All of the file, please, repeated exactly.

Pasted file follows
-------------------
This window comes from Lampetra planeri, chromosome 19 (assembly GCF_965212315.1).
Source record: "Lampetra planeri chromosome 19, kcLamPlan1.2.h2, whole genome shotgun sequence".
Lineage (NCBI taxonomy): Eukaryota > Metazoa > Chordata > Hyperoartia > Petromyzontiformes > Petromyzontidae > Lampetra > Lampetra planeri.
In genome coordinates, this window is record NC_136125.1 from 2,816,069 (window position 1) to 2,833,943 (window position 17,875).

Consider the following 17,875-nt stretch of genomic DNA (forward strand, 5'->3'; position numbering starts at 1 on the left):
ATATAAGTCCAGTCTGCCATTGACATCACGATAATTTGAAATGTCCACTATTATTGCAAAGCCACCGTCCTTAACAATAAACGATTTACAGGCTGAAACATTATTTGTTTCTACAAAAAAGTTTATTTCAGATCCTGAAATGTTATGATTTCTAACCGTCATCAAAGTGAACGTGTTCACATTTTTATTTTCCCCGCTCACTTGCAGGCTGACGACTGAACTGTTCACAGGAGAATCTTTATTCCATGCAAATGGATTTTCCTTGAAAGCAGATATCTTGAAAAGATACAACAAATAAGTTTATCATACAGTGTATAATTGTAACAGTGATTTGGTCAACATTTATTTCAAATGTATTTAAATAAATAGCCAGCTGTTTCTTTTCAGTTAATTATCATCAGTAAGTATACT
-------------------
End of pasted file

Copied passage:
This window comes from Lampetra planeri, chromosome 19 (assembly GCF_965212315.1).
Source record: "Lampetra planeri chromosome 19, kcLamPlan1.2.h2, whole genome shotgun sequence".
Lineage (NCBI taxonomy): Eukaryota > Metazoa > Chordata > Hyperoartia > Petromyzontiformes > Petromyzontidae > Lampetra > Lampetra planeri.
In genome coordinates, this window is record NC_136125.1 from 2,816,069 (window position 1) to 2,833,943 (window position 17,875).

Consider the following 17,875-nt stretch of genomic DNA (forward strand, 5'->3'; position numbering starts at 1 on the left):
ATATAAGTCCAGTCTGCCATTGACATCACGATAATTTGAAATGTCCACTATTATTGCAAAGCCACCGTCCTTAACAATAAACGATTTACAGGCTGAAACATTATTTGTTTCTACAAAAAAGTTTATTTCAGATCCTGAAATGTTATGATTTCTAACCGTCATCAAAGTGAACGTGTTCACATTTTTATTTTCCCCGCTCACTTGCAGGCTGACGACTGAACTGTTCACAGGAGAATCTTTATTCCATGCAAATGGATTTTCCTTGAAAGCAGATATCTTGAAAAGATACAACAAATAAGTTTATCATACAGTGTATAATTGTAACAGTGATTTGGTCAACATTTATTTCAAATGTATTTAAATAAATAGCCAGCTGTTTCTTTTCAGTTAATTATCATCAGTAAGTATACT